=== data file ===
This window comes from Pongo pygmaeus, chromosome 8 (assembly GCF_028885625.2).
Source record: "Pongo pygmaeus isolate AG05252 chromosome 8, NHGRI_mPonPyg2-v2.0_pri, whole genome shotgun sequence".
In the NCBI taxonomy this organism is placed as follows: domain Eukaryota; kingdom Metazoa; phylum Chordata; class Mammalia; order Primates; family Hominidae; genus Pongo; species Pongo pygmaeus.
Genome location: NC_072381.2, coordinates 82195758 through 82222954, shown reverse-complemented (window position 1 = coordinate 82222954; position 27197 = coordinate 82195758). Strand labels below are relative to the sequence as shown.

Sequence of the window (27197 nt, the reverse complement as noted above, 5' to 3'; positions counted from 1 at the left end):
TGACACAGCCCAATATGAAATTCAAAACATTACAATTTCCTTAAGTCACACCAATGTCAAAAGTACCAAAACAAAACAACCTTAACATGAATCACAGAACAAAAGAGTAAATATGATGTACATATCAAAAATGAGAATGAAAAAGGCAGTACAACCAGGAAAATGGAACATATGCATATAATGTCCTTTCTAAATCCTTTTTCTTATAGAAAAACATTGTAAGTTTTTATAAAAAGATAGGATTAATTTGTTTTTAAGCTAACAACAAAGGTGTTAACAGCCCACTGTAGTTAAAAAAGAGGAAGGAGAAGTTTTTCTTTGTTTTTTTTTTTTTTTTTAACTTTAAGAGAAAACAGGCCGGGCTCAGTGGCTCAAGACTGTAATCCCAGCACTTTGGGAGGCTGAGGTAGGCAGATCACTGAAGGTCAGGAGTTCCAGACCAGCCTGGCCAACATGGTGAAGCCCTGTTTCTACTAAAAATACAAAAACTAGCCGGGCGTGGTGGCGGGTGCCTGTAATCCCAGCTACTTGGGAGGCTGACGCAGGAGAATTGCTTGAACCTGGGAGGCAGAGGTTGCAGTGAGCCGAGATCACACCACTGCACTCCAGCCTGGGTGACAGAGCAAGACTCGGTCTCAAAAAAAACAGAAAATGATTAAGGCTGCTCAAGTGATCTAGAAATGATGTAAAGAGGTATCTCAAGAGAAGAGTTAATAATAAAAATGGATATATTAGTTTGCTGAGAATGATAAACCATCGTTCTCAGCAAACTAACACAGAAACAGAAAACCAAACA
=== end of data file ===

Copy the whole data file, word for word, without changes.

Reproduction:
This window comes from Pongo pygmaeus, chromosome 8 (assembly GCF_028885625.2).
Source record: "Pongo pygmaeus isolate AG05252 chromosome 8, NHGRI_mPonPyg2-v2.0_pri, whole genome shotgun sequence".
In the NCBI taxonomy this organism is placed as follows: domain Eukaryota; kingdom Metazoa; phylum Chordata; class Mammalia; order Primates; family Hominidae; genus Pongo; species Pongo pygmaeus.
Genome location: NC_072381.2, coordinates 82195758 through 82222954, shown reverse-complemented (window position 1 = coordinate 82222954; position 27197 = coordinate 82195758). Strand labels below are relative to the sequence as shown.

Sequence of the window (27197 nt, the reverse complement as noted above, 5' to 3'; positions counted from 1 at the left end):
TGACACAGCCCAATATGAAATTCAAAACATTACAATTTCCTTAAGTCACACCAATGTCAAAAGTACCAAAACAAAACAACCTTAACATGAATCACAGAACAAAAGAGTAAATATGATGTACATATCAAAAATGAGAATGAAAAAGGCAGTACAACCAGGAAAATGGAACATATGCATATAATGTCCTTTCTAAATCCTTTTTCTTATAGAAAAACATTGTAAGTTTTTATAAAAAGATAGGATTAATTTGTTTTTAAGCTAACAACAAAGGTGTTAACAGCCCACTGTAGTTAAAAAAGAGGAAGGAGAAGTTTTTCTTTGTTTTTTTTTTTTTTTTTAACTTTAAGAGAAAACAGGCCGGGCTCAGTGGCTCAAGACTGTAATCCCAGCACTTTGGGAGGCTGAGGTAGGCAGATCACTGAAGGTCAGGAGTTCCAGACCAGCCTGGCCAACATGGTGAAGCCCTGTTTCTACTAAAAATACAAAAACTAGCCGGGCGTGGTGGCGGGTGCCTGTAATCCCAGCTACTTGGGAGGCTGACGCAGGAGAATTGCTTGAACCTGGGAGGCAGAGGTTGCAGTGAGCCGAGATCACACCACTGCACTCCAGCCTGGGTGACAGAGCAAGACTCGGTCTCAAAAAAAACAGAAAATGATTAAGGCTGCTCAAGTGATCTAGAAATGATGTAAAGAGGTATCTCAAGAGAAGAGTTAATAATAAAAATGGATATATTAGTTTGCTGAGAATGATAAACCATCGTTCTCAGCAAACTAACACAGAAACAGAAAACCAAACA